5 Nutrients for Better Skin
- Posted on: May 2 2016
You don’t have to look much further than your bathroom mirror to get a general idea of your health. In most cases, your skin is your most powerful indicator of how well you’re taking care of your body. Overly dry or oily skin, acne, and even signs of aging like wrinkles all have their roots in poor internal health.
Avoiding the obvious bad-food culprits is the first step towards better skin – and health – but if you want that Jennifer Aniston-level glow, it’s time to pay attention to the specific nutrients your skin needs.
“Skin problems are actually the body’s way of telling us that something is wrong,” says NDDA’s resident health counselor, Candace Stone. “When our body isn’t getting what it needs, or too much of what it doesn’t, we usually see it pretty quickly on our face. By changing our diets and pinpointing specific nutrients that our skin needs, we can get our bodies back in balance and improve our skin in the process.”
And recent research links younger-looking skin to certain vitamins, minerals and antioxidants that can be found in a variety of common food sources.
Read on for Candace’s guide to the nutrition basics for your best skin . . .
From skin elasticity to your body’s ability to heal wounds, silica is the superstar. This trace mineral plays a central role in strengthening connective tissue and ramping up muscle, tendon, hair and bone health.
Food Sources: Leeks, green beans, celery, asparagus, garbanzo beans, strawberries, cucumber, mango and rhubarb.
If you have acne problems, you might have a zinc deficiency. The mineral plays a role in keeping some of the hormones that that create acne in check, and can help regulate the levels of oil in the skin.
Food Sources: Ginger, pecans, Brazil nuts, oats, fresh oysters, pumpkin seeds, and eggs.
Omega-3 Fatty Acids
Essential fatty acids enable the body to repair skin, maintain flexibility and retain moisture. So if dry or inflamed skin – or whiteheads or blackheads – are your problem areas, low levels of essential fatty acids may be to blame.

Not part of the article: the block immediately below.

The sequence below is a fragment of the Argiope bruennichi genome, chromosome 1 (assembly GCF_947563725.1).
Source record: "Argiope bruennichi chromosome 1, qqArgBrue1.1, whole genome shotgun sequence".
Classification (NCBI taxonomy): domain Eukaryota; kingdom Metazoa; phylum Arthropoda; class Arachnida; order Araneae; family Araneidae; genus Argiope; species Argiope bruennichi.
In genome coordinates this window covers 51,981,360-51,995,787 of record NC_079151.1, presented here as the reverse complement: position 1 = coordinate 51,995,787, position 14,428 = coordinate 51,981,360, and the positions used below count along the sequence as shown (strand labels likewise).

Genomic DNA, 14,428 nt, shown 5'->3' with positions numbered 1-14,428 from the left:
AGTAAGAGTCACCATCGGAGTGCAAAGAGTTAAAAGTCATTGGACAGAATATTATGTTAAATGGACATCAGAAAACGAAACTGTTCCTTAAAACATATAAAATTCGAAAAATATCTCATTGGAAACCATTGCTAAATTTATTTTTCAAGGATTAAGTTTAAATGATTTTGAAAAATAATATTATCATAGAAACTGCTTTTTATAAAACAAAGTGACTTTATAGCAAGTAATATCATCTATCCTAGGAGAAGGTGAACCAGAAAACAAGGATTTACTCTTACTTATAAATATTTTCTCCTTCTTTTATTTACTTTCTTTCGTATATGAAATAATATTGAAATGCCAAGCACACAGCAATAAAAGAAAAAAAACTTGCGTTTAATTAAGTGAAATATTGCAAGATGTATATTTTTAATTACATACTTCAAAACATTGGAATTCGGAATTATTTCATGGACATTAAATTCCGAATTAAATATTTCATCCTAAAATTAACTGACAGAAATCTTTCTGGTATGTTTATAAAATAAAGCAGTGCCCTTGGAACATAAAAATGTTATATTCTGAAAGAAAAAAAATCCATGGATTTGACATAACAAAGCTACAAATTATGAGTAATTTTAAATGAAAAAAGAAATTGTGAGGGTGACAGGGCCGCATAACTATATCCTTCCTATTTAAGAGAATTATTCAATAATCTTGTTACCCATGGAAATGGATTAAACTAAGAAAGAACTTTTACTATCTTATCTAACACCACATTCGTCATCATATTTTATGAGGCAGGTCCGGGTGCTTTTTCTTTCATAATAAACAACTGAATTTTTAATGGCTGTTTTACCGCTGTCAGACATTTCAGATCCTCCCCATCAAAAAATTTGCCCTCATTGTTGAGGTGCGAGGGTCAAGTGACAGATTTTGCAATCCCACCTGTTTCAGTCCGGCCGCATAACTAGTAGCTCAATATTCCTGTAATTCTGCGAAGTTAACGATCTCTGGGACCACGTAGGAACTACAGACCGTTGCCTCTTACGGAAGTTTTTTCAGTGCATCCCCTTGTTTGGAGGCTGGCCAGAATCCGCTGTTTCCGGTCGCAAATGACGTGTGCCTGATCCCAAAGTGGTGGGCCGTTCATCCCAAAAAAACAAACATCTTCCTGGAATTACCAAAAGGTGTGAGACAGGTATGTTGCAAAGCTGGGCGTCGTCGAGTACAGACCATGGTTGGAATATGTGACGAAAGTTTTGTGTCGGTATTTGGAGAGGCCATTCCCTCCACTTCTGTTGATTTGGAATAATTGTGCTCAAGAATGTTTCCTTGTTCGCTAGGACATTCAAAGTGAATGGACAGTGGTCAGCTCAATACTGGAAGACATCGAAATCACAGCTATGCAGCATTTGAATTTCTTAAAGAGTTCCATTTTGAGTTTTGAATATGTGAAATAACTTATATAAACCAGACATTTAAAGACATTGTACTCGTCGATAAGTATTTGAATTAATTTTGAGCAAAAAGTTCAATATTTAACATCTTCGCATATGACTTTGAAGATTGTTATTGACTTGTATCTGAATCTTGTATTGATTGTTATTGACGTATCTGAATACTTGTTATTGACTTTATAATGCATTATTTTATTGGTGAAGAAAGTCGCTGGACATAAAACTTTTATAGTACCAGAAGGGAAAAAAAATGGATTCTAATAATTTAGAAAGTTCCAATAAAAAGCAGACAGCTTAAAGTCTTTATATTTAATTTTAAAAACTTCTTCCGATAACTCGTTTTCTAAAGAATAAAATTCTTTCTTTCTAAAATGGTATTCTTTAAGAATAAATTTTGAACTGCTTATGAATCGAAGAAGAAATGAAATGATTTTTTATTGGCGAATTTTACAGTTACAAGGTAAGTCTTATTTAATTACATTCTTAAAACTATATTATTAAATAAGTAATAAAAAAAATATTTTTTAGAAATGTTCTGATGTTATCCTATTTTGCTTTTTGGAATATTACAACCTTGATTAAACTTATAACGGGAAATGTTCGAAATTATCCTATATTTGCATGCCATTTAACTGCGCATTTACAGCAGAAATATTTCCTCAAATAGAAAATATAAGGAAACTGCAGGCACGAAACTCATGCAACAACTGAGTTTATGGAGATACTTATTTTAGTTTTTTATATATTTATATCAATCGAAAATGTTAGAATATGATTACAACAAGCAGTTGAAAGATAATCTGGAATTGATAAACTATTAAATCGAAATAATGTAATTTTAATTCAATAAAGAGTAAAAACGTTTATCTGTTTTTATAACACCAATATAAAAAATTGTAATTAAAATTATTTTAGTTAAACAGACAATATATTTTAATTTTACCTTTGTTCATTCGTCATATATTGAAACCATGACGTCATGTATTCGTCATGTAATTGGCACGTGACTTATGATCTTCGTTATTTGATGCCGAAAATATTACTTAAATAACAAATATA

Food Sources: Wild salmon and sardines, wild-harvested fish oils, as well as plant-based sources like chia seeds, ground flax seeds and hemp seeds.
Damage from excessive ultraviolet light is a well-known cancer risk and contributor to early aging. Selenium can pack a powerful protective punch when it comes to sun exposure – it can help shield skin cells from damage.
Food Sources: Garlic, Brazil nuts, eggs, brown rice, wheat germ, seafood such as tuna and salmon.
Vitamins C and A
Vitamin C reduces free radical damage and Vitamin A promotes skin repair, two basic functions that keep skin looking young. And in both cases, a whole food-based source of the vitamin is better than the synthetic version.
Food Sources: For vitamin C, stock up on parsley, collard greens, red and green bell peppers, guava, kale, turnips, and broccoli. For vitamin A, look for chili peppers, dandelion, carrots, apricots, sweet potatoes, spinach, and cantaloupe.
Got skin health questions? Call NDDA at 214-301-5078 to schedule your 30-minute complimentary consultation with North Dallas Dermatology Associates health consultant Candace Stone!
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